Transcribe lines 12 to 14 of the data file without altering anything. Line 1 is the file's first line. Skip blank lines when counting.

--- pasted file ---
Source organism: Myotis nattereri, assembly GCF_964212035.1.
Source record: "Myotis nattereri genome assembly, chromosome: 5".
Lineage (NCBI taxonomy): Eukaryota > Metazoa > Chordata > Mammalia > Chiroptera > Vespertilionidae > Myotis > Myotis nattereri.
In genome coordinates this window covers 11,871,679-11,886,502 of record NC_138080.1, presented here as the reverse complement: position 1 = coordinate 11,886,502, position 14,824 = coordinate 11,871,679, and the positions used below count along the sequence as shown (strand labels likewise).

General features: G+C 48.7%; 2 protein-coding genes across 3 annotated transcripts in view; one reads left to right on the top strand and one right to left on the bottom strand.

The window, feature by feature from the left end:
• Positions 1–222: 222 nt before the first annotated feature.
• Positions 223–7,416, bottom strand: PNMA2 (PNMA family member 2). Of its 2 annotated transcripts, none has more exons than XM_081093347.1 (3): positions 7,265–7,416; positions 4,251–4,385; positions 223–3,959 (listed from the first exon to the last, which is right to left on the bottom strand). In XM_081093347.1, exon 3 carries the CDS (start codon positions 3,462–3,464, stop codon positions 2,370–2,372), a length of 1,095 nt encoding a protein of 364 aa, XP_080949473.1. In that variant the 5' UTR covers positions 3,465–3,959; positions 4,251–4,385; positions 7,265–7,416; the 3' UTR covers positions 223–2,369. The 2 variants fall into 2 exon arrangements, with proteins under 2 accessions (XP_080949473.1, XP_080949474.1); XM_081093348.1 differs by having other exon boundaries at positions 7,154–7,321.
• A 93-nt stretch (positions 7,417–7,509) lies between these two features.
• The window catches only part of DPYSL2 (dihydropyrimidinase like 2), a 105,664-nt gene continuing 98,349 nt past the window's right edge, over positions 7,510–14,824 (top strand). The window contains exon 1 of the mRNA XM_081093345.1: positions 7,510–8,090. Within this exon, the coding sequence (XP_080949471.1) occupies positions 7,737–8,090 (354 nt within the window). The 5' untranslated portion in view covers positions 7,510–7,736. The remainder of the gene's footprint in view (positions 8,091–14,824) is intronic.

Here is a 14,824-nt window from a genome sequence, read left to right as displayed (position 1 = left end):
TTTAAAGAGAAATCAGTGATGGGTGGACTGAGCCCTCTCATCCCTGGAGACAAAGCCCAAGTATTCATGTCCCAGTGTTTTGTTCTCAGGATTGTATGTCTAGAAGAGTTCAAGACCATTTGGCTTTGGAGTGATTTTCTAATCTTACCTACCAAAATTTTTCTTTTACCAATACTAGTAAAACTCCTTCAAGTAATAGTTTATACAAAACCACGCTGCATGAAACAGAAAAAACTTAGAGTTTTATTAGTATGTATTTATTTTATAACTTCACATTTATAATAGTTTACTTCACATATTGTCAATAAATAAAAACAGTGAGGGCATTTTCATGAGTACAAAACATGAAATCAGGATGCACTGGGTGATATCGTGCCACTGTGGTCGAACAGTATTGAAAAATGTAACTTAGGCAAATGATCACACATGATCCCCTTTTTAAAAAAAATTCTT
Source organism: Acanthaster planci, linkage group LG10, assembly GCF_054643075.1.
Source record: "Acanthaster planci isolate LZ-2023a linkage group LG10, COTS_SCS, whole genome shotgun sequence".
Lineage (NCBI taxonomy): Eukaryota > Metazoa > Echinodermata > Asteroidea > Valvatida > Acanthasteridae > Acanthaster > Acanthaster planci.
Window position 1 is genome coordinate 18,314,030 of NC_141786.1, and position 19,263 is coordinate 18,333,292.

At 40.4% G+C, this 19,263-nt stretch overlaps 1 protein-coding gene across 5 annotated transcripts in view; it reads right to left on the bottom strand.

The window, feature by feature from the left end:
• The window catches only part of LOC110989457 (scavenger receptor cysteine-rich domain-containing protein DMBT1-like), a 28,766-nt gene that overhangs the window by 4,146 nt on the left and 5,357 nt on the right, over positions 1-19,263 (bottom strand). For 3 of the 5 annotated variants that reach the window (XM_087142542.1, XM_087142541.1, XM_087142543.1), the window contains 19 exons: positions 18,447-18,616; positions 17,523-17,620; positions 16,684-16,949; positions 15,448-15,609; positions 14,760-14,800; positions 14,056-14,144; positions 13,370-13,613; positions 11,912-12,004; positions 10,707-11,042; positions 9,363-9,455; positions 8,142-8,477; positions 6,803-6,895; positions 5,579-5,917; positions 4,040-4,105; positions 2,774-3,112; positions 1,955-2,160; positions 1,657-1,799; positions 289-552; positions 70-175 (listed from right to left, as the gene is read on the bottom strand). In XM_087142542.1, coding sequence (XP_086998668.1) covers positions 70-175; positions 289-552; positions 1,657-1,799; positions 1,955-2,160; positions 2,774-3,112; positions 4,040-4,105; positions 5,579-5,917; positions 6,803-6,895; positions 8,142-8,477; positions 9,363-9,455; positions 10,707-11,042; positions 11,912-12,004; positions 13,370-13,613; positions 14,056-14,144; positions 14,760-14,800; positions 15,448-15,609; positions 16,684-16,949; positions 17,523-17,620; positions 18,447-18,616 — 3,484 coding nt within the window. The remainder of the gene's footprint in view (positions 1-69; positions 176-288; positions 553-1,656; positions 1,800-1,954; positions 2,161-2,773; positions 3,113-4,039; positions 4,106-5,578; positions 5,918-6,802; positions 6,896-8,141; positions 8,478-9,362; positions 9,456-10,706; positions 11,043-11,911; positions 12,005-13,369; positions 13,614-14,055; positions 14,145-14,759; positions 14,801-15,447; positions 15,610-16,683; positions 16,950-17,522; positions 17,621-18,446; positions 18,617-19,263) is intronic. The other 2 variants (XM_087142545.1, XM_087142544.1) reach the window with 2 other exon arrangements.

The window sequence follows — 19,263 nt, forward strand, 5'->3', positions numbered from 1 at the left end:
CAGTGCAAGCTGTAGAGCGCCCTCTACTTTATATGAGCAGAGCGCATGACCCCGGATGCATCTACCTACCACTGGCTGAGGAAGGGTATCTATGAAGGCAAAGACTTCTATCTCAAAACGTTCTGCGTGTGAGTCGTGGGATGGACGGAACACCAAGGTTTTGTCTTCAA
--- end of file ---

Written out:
TTTAAAGAGAAATCAGTGATGGGTGGACTGAGCCCTCTCATCCCTGGAGACAAAGCCCAAGTATTCATGTCCCAGTGTTTTGTTCTCAGGATTGTATGTCTAGAAGAGTTCAAGACCATTTGGCTTTGGAGTGATTTTCTAATCTTACCTACCAAAATTTTTCTTTTACCAATACTAGTAAAACTCCTTCAAGTAATAGTTTATACAAAACCACGCTGCATGAAACAGAAAAAACTTAGAGTTTTATTAGTATGTATTTATTTTATAACTTCACATTTATAATAGTTTACTTCACATATTGTCAATAAATAAAAACAGTGAGGGCATTTTCATGAGTACAAAACATGAAATCAGGATGCACTGGGTGATATCGTGCCACTGTGGTCGAACAGTATTGAAAAATGTAACTTAGGCAAATGATCACACATGATCCCCTTTTTAAAAAAAATTCTT
Source organism: Acanthaster planci, linkage group LG10, assembly GCF_054643075.1.
Source record: "Acanthaster planci isolate LZ-2023a linkage group LG10, COTS_SCS, whole genome shotgun sequence".